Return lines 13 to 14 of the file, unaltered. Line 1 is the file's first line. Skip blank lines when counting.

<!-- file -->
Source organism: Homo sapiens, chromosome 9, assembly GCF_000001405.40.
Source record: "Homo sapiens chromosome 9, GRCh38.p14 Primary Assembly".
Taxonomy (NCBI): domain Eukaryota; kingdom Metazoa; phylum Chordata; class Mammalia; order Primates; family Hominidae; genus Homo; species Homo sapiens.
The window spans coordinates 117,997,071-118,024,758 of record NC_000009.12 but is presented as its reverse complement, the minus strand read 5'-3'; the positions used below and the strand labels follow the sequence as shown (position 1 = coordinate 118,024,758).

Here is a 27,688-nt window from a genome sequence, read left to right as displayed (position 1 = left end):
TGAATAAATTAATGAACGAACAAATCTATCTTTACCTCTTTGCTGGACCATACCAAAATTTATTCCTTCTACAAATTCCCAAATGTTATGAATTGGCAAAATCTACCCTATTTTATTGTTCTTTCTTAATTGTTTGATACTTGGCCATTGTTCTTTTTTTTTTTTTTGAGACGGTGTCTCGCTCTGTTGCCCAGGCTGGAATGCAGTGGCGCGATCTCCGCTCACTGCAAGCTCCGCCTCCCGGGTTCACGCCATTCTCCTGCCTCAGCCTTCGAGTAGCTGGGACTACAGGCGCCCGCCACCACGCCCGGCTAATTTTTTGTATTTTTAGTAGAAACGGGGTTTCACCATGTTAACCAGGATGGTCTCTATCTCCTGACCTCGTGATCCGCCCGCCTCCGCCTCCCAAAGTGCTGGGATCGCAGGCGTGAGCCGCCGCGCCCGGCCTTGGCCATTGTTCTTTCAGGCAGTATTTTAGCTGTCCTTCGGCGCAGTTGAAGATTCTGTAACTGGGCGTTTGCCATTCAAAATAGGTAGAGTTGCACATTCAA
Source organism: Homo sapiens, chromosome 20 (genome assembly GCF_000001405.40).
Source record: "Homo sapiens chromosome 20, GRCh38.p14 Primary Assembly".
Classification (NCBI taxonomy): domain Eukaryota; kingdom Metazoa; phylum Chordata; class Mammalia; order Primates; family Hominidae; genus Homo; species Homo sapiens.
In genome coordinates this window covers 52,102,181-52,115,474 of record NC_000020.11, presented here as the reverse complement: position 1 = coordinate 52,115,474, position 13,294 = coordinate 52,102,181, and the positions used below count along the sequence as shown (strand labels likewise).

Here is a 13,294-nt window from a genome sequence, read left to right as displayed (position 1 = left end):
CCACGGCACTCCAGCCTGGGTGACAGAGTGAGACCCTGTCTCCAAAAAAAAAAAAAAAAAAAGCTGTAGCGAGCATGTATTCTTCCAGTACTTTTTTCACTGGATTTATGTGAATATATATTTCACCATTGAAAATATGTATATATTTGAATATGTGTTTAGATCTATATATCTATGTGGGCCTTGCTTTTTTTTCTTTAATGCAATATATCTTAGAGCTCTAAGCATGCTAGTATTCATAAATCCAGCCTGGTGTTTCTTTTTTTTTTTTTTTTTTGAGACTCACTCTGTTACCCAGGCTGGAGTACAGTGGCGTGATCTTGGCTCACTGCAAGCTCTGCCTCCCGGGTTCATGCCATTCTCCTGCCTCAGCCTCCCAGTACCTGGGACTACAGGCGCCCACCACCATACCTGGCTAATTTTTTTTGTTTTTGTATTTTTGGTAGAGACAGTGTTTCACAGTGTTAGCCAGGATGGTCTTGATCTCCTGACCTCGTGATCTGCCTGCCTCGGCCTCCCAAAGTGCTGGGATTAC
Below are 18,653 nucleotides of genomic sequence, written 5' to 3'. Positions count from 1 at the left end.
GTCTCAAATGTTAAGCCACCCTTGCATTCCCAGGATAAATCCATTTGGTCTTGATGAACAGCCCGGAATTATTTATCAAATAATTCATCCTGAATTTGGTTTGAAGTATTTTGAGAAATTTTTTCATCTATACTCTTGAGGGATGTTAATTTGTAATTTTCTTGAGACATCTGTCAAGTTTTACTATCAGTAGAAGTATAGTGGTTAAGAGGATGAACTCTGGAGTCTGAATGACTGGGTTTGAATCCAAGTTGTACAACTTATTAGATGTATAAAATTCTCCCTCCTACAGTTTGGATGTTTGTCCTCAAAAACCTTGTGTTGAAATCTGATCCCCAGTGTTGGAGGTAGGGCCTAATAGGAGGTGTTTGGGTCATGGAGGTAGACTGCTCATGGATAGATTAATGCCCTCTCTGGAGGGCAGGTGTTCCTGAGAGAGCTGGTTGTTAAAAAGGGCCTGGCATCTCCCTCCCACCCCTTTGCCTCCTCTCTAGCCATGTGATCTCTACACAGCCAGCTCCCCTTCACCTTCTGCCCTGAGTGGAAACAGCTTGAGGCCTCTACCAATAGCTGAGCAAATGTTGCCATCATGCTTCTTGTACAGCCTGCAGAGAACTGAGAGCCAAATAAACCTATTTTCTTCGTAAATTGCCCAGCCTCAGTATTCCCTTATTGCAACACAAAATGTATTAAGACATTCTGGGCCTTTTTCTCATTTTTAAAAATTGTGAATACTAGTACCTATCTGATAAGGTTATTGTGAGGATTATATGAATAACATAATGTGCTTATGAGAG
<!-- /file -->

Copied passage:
Below are 18,653 nucleotides of genomic sequence, written 5' to 3'. Positions count from 1 at the left end.
GTCTCAAATGTTAAGCCACCCTTGCATTCCCAGGATAAATCCATTTGGTCTTGATGAACAGCCCGGAATTATTTATCAAATAATTCATCCTGAATTTGGTTTGAAGTATTTTGAGAAATTTTTTCATCTATACTCTTGAGGGATGTTAATTTGTAATTTTCTTGAGACATCTGTCAAGTTTTACTATCAGTAGAAGTATAGTGGTTAAGAGGATGAACTCTGGAGTCTGAATGACTGGGTTTGAATCCAAGTTGTACAACTTATTAGATGTATAAAATTCTCCCTCCTACAGTTTGGATGTTTGTCCTCAAAAACCTTGTGTTGAAATCTGATCCCCAGTGTTGGAGGTAGGGCCTAATAGGAGGTGTTTGGGTCATGGAGGTAGACTGCTCATGGATAGATTAATGCCCTCTCTGGAGGGCAGGTGTTCCTGAGAGAGCTGGTTGTTAAAAAGGGCCTGGCATCTCCCTCCCACCCCTTTGCCTCCTCTCTAGCCATGTGATCTCTACACAGCCAGCTCCCCTTCACCTTCTGCCCTGAGTGGAAACAGCTTGAGGCCTCTACCAATAGCTGAGCAAATGTTGCCATCATGCTTCTTGTACAGCCTGCAGAGAACTGAGAGCCAAATAAACCTATTTTCTTCGTAAATTGCCCAGCCTCAGTATTCCCTTATTGCAACACAAAATGTATTAAGACATTCTGGGCCTTTTTCTCATTTTTAAAAATTGTGAATACTAGTACCTATCTGATAAGGTTATTGTGAGGATTATATGAATAACATAATGTGCTTATGAGAG